You’re Dead!, the latest album from musician-producer Flying Lotus, is one that stubbornly refuses to adhere to the limitations of genre. Whether it’s the walking bass at the end of “Tesla,” the distorted guitar riffs that open “Cold Dead,” or the 8-bit sounds on “Dead Man’s Tetris,” Flying Lotus is not afraid to mix and match various effects and styles for the purpose of realizing his dementedly brilliant vision.
It doesn’t always sound deranged though, and the album’s most accessible moments are some of its most thrilling. On “Never Catch Me,” rapper Kendrick Lamar lends his virtuosic lines to a neo-soul cut that sounds a bit like a B-side from Robert Glasper’s Black Radio. But unlike many of the tunes from that record, “Never Catch Me” lacks a big, catchy hook that defines the song. It’s Flying Lotus at his most radio-friendly, but he still refuses to compromise his vision in the interest of accessibility.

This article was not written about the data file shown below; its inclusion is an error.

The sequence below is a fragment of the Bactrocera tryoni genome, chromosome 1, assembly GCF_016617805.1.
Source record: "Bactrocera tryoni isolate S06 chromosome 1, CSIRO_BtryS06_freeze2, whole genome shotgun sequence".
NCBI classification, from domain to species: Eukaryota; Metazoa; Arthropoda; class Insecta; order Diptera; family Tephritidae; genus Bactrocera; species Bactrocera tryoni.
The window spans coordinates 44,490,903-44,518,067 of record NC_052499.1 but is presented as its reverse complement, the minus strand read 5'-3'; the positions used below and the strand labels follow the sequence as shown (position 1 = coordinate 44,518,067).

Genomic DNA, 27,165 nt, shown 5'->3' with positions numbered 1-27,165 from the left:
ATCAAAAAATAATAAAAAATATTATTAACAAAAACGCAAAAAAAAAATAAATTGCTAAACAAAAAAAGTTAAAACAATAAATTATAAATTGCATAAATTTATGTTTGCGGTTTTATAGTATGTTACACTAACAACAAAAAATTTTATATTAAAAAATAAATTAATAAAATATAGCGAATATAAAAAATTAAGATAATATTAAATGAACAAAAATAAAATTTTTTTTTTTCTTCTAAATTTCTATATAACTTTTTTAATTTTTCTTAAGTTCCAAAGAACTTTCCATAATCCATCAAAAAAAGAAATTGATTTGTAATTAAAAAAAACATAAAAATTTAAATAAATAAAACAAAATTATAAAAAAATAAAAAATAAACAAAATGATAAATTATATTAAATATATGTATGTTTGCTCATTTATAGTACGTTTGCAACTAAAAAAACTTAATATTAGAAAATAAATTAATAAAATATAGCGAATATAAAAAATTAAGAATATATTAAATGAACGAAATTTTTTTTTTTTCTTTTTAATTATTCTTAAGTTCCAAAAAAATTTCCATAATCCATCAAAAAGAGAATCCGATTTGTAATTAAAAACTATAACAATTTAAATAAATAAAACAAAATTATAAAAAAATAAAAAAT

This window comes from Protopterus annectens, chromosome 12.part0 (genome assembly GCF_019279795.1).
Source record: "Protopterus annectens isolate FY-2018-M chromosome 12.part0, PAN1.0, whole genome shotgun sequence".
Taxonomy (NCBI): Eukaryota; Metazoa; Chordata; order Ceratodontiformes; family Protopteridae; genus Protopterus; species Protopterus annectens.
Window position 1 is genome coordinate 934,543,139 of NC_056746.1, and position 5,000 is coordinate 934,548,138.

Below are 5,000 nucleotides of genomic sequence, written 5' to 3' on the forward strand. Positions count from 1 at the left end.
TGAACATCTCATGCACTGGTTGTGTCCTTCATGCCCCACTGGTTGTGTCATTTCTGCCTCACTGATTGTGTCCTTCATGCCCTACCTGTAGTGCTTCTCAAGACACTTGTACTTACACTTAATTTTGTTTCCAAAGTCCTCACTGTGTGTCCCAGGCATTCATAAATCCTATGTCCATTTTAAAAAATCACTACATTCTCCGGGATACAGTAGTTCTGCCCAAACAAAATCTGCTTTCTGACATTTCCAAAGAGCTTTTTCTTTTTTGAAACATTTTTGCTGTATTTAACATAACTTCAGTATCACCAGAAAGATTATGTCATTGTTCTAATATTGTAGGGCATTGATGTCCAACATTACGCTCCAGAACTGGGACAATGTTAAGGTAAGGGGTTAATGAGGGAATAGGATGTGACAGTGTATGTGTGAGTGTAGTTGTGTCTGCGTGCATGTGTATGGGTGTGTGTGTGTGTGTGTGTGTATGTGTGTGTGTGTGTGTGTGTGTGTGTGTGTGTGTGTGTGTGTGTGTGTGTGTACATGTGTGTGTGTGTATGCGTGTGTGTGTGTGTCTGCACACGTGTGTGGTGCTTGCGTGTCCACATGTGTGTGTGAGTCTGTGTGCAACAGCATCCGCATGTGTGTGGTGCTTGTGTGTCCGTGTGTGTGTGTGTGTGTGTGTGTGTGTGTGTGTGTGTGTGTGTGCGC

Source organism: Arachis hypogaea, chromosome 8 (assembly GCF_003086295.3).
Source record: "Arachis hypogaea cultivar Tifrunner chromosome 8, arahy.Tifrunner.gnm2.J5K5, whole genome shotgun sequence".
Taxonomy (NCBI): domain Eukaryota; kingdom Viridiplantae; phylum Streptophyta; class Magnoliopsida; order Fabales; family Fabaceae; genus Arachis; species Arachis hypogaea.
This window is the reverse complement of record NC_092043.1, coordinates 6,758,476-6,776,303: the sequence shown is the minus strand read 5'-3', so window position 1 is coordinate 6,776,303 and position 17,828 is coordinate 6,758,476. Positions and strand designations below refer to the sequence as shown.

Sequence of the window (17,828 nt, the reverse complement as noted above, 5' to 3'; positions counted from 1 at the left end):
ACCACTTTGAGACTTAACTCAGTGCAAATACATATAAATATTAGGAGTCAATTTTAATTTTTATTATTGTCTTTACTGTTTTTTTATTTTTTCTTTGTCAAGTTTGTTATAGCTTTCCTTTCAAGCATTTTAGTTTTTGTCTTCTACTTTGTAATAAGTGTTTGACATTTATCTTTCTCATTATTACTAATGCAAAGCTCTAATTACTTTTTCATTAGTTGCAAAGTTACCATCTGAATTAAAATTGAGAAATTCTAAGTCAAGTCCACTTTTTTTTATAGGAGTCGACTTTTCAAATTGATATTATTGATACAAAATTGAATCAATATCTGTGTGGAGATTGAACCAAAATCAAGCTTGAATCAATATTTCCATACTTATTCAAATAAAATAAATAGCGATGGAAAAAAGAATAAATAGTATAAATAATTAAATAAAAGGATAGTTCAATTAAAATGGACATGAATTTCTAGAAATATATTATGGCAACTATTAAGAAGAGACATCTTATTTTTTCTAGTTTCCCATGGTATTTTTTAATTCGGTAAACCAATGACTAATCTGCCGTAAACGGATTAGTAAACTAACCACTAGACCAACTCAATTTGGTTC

On “Moment of Hesitation,” he references straight-ahead jazz similarly to how he cribs from neo-soul on “Never Catch Me.” The genre is a blueprint, not a mandate. In “Moment,” the legendary jazz pianist Herbie Hancock echoes amorphous, wandering saxophone lines with floating keyboard chords that respond to the horn without being beholden to it, all while double-time percussion drives the rhythm underneath them. Like “Never Catch Me,” the song references its influences while breaking free enough to sound wholly original.
Sometimes the album gets outright bizarre, as in the case of the playful, schoolyard-like rhythm juxtaposed with trance-like synthesizer lines on “Ready Err Not,” but it all sounds like the pure self-expression of a challenging genius. You’re Dead is pastiche of the highest order.